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Last week, legal sports betting launched in Kansas and already state authorities are being sued for what is being called a breach of agreement since the new law allows the mostly defunct Wichita Greyhound Park to place 1,000 ‘Historic Horse Racing Machines’ at their location.
That, according to the nearby Kansas Star Casino, breaks a deal they made with the state that won’t expire until 2026 that says no competition from similar facilities will be allowed in the Wichita area, a stipulation they claim is broken by these Historic Horse Racing Machines.
These machines look and play like slot machines, but they replay portions of previously run horse races and those results affect what the bettor wins, and more importantly, are not considered slot machines so therefore they are allowable in the eyes of the state.
Now a court will decide whether that is true, as the Kansas Star Casino wants those 1,000 machines shut down, though, despite that, its operator, Boyd Gaming, has gone on record as backing legal sports betting in the state, just not those machines at the Greyhound Park.
All this is new for Kansas who only recently legalized and launched their sports betting market.
On May 12, 2022, Kansas Governor Laura Kelly signed a sports betting bill into law, this after it was approved by the state congress back in April, a tricky process that is still unfolding as the state must now set up regulations, issue licenses, and test their online financial infrastructure.
It’s a case of better late than never, seeing as Kansas and the other U.S. states have been allowed to legalize, regulate, and tax their own sports betting market ever since May 2018 when the Supreme Court overturned PASPA and gave those rights to the individual states instead.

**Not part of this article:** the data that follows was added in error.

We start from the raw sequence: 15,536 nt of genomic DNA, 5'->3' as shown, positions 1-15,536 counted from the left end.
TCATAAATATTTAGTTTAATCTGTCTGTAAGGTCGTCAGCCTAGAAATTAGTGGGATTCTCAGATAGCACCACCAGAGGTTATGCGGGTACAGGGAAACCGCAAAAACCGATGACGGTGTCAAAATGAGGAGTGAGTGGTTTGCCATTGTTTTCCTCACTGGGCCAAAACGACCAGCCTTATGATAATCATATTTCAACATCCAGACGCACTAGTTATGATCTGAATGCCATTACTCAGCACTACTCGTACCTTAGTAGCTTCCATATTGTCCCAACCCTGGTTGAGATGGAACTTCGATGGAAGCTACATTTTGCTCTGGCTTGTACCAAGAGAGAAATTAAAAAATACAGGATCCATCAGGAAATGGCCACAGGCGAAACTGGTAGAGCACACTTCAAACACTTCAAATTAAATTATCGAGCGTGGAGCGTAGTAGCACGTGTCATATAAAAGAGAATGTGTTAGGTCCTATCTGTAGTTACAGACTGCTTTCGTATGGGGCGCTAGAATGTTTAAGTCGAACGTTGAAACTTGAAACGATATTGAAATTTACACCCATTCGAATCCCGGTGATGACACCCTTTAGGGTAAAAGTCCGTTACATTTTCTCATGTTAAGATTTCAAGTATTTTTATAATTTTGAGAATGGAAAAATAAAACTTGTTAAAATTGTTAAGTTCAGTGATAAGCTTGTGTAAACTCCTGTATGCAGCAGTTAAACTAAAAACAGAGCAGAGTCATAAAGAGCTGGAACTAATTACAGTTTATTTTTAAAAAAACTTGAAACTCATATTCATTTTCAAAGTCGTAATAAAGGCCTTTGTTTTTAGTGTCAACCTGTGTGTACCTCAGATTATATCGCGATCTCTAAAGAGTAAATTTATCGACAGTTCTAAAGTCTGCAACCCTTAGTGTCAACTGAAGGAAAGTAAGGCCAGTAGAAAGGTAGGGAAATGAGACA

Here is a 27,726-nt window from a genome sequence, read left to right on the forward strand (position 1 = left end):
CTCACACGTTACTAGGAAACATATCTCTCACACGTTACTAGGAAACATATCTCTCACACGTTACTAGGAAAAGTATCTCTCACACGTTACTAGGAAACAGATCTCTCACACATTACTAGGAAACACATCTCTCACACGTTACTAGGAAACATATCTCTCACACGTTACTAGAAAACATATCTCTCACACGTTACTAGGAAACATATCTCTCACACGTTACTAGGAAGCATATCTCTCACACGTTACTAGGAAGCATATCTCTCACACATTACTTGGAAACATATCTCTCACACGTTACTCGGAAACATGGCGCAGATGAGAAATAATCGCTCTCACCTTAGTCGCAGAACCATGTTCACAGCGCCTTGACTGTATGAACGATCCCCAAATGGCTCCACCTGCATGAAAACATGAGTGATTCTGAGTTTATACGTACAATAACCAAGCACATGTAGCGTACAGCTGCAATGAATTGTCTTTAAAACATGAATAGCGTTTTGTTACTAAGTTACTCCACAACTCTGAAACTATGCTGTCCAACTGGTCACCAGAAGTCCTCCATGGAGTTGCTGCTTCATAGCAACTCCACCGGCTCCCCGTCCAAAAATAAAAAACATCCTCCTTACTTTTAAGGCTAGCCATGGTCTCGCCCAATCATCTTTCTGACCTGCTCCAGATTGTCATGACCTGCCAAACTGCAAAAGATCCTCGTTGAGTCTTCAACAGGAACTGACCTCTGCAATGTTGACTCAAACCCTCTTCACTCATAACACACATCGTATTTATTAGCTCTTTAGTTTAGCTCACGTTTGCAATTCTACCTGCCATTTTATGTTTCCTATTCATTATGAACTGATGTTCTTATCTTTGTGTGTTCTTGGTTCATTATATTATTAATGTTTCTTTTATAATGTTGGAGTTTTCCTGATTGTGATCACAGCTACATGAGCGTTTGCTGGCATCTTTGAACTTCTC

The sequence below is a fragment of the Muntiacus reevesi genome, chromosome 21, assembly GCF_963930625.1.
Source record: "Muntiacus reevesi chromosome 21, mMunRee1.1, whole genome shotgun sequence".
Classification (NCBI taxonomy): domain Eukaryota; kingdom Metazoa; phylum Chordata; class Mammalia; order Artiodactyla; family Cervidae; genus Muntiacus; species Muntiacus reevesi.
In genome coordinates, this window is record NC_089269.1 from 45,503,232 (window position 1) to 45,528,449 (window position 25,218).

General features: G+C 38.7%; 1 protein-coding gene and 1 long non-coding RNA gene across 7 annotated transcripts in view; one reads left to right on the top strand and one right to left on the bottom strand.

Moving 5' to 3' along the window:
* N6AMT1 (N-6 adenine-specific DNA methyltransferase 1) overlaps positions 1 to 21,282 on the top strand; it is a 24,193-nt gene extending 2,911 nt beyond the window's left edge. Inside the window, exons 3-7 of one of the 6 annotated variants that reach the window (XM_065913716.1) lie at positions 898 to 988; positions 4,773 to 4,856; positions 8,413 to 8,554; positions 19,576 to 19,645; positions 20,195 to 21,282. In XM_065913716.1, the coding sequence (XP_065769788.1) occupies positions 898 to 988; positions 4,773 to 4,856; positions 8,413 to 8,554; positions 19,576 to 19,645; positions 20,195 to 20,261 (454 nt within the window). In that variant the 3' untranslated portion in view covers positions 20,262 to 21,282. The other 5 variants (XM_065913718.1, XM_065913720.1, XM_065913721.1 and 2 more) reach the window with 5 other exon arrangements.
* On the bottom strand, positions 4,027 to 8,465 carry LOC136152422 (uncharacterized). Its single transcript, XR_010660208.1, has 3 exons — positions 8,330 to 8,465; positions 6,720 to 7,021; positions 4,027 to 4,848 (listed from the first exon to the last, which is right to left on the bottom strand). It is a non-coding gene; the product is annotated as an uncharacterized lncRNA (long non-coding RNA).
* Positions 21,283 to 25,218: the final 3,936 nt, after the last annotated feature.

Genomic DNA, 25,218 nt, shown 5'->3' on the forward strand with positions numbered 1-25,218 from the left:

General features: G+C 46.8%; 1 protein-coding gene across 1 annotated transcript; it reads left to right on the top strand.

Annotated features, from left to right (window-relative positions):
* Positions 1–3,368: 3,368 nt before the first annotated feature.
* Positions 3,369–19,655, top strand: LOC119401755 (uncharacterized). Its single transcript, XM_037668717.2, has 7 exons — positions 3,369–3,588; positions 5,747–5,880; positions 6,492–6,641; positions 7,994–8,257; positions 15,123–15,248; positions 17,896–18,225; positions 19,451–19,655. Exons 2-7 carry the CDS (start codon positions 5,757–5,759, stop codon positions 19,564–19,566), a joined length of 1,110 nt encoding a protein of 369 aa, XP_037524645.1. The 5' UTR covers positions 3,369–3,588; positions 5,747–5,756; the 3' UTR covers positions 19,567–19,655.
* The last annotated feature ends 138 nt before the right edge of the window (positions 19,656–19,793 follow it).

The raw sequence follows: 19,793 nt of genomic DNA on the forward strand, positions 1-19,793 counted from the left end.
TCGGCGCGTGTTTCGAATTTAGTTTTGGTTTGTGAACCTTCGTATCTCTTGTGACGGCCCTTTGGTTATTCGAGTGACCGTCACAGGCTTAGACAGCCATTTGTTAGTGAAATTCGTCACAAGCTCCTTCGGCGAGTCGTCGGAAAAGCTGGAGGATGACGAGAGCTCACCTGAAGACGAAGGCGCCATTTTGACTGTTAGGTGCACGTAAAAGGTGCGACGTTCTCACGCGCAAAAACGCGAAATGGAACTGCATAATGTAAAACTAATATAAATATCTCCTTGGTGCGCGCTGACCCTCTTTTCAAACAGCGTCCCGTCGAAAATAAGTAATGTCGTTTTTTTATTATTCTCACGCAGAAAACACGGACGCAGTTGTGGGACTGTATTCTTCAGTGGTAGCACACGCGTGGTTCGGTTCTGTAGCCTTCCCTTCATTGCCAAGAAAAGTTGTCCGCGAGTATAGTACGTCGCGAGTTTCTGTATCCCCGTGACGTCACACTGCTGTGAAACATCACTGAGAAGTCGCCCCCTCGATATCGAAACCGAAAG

The hope is that the in person and online sports betting market will get set up in time to launch for the upcoming NFL season which starts in September, a lucrative source of gambling handle that has funded new income streams for the states now taxing that existing revenue.
Of course, Kansas has specific plans for the money it raises off legal sports betting.
As we reported recently in Kansas Congress Approves Sports Betting Bill Aimed at Snagging KC Chiefsv,
one of the goals of the Kansas lawmakers who created this sports betting bill… is to lure more pro sports teams to Kansas,
an objective that has irked their Missouri neighbors.
The Wheat State wants to create a stadium environment that will entice two of their major targets in this deal – the owners of the Kansas City Chiefs of the NFL and the KC Royals of the MLB – two popular teams that would attract millions of Kansas fans to those venues.
Fortunately for many Chiefs current fans, the team’s lease at Arrowhead Stadium doesn’t expire until 2031, so there is still plenty of time to make a counter-pitch to stay in Missouri, but with millions of annual dollars at stake, those teams could go to the highest bidder in the end.
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Mike Lukas is a retired standup comedian turned freelance writer now living in Dallas, Texas, originally from Cleveland, Ohio. His love for the game of football and all things Cleveland Browns turned Mike into a pro blogger years ago. Now Mike enjoys writing about all thirty-two NFL teams, hoping to help football gamblers gain a slight edge in their pursuit of the perfect wager. Email: [email protected]More info on Mike Lukas
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